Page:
Dace Sietina’s fantastical maps and charts are made with a scientific penchant for exploration and wonder. She attributes her obsession with stars and space to her last name, which means ‘Seven sisters’ or the star cluster ‘Pleiades’…
Could you tell us a bit about yourself and your work?
I love to stare at the stars at night, take a long walks in the fog and bike through open fields where cows or sheep are working their digestive system. I daydream a lot, I closely observe everything that catches my attention. Sometimes a five-minute walk can take me two hours. Nothing has more incredible beauty than our own surroundings. You can probably see all these characteristics in my work. I like to make a kind of an organized system in my drawings, that somehow it would make a sense why things are the way they are. Maybe you can interpret it as my urge to get rid off all the impressions my brain is keeping: so I kind of “file” them – like a doctor that files the case of patients.
Could you tell us a bit about your creative process, from the initial image or idea to the finished piece?
Often when I am doing photography, I don’t have a particular theme. For example: a photograph of a stones I found in France lead to the comic festival installation character. At first I was sketching a stone in pencil, then I painted it and afterwards I cut it from coloured paper. Because I liked the last version better than the others, I decided to use this image for an installation, which was then made from plywood panels.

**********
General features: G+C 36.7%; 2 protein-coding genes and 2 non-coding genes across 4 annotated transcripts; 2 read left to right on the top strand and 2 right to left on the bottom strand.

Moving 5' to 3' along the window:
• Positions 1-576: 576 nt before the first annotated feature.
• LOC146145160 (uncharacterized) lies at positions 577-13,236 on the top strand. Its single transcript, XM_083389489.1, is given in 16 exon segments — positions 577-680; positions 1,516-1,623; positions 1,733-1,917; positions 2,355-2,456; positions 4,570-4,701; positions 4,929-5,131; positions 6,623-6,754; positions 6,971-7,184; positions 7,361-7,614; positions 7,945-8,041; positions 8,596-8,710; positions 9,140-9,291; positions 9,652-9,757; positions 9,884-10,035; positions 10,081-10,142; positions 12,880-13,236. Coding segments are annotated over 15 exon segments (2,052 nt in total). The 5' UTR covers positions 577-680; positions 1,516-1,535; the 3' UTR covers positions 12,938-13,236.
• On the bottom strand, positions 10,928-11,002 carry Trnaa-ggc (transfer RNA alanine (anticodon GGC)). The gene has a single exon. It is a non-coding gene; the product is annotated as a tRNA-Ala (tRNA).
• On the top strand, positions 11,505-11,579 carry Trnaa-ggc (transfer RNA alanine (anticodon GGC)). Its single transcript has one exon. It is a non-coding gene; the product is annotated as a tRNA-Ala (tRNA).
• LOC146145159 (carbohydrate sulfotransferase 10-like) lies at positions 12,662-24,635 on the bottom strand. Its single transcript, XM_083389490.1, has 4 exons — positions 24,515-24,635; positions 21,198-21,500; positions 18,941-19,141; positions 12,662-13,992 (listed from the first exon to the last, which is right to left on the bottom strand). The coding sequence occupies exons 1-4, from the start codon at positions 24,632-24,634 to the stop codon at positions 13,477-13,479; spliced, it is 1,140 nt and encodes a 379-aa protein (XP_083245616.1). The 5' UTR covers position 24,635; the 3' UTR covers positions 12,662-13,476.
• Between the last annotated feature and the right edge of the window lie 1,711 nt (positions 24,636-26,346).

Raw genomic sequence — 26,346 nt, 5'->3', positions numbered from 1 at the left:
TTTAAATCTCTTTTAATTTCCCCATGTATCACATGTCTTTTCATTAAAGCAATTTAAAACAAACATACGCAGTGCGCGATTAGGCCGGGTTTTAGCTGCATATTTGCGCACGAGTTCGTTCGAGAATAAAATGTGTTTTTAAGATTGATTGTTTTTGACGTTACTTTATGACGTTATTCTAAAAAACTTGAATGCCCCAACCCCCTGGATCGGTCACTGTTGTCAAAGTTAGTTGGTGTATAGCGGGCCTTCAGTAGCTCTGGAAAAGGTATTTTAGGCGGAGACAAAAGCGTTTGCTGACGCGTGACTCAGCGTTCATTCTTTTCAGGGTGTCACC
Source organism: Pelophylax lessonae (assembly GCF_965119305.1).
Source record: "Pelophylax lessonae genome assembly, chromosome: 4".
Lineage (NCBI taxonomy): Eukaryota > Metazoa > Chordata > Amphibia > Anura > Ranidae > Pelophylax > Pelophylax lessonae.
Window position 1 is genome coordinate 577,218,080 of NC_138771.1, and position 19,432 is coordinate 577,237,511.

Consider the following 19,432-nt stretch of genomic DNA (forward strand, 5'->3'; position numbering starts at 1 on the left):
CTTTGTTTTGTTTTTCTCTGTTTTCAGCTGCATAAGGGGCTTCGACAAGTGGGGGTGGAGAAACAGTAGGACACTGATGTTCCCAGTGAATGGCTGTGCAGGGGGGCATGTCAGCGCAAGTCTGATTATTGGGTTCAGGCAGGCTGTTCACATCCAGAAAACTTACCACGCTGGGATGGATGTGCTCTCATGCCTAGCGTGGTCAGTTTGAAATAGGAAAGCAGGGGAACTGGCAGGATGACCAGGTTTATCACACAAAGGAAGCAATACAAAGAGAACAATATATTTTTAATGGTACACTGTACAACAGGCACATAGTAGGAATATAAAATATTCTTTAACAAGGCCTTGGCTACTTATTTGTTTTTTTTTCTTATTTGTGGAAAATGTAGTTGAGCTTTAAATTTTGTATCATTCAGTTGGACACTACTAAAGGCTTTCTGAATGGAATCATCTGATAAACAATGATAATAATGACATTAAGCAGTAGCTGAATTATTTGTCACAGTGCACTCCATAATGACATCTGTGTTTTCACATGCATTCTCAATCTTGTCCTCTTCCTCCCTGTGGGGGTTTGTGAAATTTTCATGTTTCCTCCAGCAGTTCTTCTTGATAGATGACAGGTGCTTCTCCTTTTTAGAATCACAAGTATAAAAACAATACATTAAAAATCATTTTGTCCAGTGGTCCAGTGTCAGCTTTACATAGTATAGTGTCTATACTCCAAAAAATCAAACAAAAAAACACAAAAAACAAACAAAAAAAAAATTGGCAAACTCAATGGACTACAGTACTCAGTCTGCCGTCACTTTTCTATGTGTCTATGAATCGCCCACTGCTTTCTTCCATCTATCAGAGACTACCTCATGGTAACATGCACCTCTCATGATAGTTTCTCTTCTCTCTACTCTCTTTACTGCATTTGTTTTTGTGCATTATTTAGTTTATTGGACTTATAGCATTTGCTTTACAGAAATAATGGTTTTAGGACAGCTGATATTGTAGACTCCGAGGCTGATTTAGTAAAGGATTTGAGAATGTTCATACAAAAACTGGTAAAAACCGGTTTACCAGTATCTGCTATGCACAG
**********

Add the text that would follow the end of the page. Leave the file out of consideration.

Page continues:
How do you conceptualize/construct a piece? Do you think of it as a story, a snapshot, or an abstraction?
I like to frequently change the ways of my ways of working, otherwise I get bored with my results. So sometimes I just take a piece of paper and start drawing without knowing where it will take me. I also like to flip the page upside down, to see how things look that angle. For my stories, I always write about the topic first. Then I rewrite it, make it tighter, and then I make it even smaller: sometimes compressing it into just in one sentence or two. After this I start to draw, trying to capture essential things. For example: if the theme is revolves around a picnic, I also draw a stomach as separate thing. I try to challenge the reader: he has to think about what he sees and above all, what he feels, while reading my story. The story has to get under your skin and get absorbed in your system. That you think you vaguely understand it but when you have to explain to somebody what you see, it seems that your words aren’t enough to explain. It has to stay on the tip of your tongue: if this works for a few seconds, I’m satisfied already.